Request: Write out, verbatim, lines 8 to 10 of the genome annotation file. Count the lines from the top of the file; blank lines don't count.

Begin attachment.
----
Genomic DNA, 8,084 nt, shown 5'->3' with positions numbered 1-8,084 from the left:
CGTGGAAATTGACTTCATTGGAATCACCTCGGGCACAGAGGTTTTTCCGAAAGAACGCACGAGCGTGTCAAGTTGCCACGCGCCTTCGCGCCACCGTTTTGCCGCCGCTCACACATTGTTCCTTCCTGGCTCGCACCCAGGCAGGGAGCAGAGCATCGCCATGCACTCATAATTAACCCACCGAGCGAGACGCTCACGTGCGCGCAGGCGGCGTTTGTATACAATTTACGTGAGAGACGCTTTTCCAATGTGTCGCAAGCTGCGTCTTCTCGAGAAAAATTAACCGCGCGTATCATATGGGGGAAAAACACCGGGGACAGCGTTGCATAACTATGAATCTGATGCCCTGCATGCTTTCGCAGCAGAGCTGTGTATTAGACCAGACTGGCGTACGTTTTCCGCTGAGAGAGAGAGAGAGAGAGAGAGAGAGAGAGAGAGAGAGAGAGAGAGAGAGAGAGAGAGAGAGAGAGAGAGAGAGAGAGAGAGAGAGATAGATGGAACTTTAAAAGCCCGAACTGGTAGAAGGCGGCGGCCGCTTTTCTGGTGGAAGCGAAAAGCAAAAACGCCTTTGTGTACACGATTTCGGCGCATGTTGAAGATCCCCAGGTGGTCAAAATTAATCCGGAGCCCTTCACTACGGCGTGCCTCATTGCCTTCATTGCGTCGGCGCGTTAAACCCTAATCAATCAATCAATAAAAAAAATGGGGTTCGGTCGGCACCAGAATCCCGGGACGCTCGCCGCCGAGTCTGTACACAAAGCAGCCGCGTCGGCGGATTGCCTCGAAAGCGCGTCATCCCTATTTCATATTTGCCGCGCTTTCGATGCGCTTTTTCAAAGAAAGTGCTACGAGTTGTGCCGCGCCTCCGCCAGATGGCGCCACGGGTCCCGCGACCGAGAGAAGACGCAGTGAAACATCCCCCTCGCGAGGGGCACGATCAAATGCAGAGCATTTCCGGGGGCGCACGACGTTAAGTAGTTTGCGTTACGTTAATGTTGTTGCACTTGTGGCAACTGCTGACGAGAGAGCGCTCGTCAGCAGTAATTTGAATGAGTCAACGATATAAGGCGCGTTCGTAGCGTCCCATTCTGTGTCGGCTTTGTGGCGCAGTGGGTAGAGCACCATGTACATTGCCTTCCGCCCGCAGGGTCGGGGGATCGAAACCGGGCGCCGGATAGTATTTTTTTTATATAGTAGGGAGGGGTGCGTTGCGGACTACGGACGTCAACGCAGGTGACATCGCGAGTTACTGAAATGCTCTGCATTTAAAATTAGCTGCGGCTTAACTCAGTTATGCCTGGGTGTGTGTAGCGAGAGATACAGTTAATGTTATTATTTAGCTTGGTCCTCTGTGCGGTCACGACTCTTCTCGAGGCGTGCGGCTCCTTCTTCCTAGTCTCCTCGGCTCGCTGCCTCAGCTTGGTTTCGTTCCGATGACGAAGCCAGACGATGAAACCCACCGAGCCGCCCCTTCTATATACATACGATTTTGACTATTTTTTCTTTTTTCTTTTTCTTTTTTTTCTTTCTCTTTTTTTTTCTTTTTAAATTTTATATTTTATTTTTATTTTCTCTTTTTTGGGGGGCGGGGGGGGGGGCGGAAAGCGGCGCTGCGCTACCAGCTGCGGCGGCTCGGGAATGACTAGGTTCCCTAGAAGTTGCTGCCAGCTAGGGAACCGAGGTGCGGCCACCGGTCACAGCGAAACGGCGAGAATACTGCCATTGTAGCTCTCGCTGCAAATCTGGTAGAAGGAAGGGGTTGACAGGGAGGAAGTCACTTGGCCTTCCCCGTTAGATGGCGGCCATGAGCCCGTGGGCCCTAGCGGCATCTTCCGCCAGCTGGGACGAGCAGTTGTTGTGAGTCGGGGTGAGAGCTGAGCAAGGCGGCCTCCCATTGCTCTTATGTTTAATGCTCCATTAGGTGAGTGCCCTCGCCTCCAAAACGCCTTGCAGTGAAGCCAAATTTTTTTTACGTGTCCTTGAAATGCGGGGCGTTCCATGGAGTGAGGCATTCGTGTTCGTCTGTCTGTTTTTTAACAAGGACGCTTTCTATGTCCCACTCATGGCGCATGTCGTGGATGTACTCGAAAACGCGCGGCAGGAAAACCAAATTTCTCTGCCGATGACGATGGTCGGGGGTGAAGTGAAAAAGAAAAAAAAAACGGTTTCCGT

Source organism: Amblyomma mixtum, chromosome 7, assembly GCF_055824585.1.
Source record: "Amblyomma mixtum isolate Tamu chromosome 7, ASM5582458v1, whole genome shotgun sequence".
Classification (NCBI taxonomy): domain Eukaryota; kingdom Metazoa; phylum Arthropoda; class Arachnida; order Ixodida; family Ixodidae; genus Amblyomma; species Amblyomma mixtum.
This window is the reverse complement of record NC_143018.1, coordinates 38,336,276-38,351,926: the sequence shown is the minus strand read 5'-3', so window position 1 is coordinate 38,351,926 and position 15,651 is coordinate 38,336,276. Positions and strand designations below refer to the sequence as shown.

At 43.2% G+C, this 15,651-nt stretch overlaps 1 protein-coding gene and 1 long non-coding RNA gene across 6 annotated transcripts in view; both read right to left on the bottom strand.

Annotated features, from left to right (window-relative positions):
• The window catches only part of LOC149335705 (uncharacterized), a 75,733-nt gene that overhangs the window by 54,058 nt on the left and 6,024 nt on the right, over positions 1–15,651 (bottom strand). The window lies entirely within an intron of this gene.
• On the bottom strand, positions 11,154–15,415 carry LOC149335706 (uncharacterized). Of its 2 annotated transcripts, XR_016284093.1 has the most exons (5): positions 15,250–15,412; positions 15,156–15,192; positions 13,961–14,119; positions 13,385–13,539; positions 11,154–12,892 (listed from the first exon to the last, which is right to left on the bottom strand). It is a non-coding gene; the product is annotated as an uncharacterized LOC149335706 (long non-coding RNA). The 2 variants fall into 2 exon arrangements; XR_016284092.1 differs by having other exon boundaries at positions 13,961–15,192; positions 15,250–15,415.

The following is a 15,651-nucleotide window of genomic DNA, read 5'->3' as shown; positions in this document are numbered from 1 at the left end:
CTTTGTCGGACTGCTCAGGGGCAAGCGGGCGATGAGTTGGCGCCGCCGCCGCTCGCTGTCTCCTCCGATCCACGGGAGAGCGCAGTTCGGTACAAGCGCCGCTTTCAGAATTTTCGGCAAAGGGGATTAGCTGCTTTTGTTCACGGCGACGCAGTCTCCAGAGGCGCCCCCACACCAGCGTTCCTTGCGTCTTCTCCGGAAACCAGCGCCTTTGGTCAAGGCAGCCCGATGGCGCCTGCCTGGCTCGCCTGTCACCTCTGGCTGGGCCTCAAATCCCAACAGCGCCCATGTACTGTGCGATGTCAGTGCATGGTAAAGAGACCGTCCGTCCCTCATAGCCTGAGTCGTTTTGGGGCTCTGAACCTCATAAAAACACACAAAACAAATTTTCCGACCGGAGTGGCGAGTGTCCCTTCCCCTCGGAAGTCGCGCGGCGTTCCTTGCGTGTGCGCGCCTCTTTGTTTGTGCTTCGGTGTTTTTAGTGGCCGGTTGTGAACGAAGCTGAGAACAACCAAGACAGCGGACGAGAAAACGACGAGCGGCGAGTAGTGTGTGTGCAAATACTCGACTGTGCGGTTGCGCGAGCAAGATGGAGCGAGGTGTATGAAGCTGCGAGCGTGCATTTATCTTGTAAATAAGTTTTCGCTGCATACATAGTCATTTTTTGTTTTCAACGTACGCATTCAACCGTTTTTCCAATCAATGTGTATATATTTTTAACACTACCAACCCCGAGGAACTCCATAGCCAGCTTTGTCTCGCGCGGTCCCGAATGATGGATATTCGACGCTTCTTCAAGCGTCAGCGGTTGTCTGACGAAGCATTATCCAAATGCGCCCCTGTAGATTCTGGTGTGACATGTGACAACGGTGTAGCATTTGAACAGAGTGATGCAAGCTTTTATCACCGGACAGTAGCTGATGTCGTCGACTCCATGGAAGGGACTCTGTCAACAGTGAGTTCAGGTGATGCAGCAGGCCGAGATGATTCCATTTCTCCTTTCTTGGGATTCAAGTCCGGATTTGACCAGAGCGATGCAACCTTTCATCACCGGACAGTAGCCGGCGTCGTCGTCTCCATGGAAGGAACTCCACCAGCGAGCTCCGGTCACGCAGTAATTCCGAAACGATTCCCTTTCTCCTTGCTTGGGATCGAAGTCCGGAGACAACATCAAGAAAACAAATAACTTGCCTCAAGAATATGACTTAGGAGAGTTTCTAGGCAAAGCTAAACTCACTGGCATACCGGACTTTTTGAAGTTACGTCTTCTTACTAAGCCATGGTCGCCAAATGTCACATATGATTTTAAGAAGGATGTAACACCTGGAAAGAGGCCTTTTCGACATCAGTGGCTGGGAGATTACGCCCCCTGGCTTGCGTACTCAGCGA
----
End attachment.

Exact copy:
Annotated features, from left to right (window-relative positions):
• The window catches only part of LOC149335705 (uncharacterized), a 75,733-nt gene that overhangs the window by 54,058 nt on the left and 6,024 nt on the right, over positions 1–15,651 (bottom strand). The window lies entirely within an intron of this gene.
• On the bottom strand, positions 11,154–15,415 carry LOC149335706 (uncharacterized). Of its 2 annotated transcripts, XR_016284093.1 has the most exons (5): positions 15,250–15,412; positions 15,156–15,192; positions 13,961–14,119; positions 13,385–13,539; positions 11,154–12,892 (listed from the first exon to the last, which is right to left on the bottom strand). It is a non-coding gene; the product is annotated as an uncharacterized LOC149335706 (long non-coding RNA). The 2 variants fall into 2 exon arrangements; XR_016284092.1 differs by having other exon boundaries at positions 13,961–15,192; positions 15,250–15,415.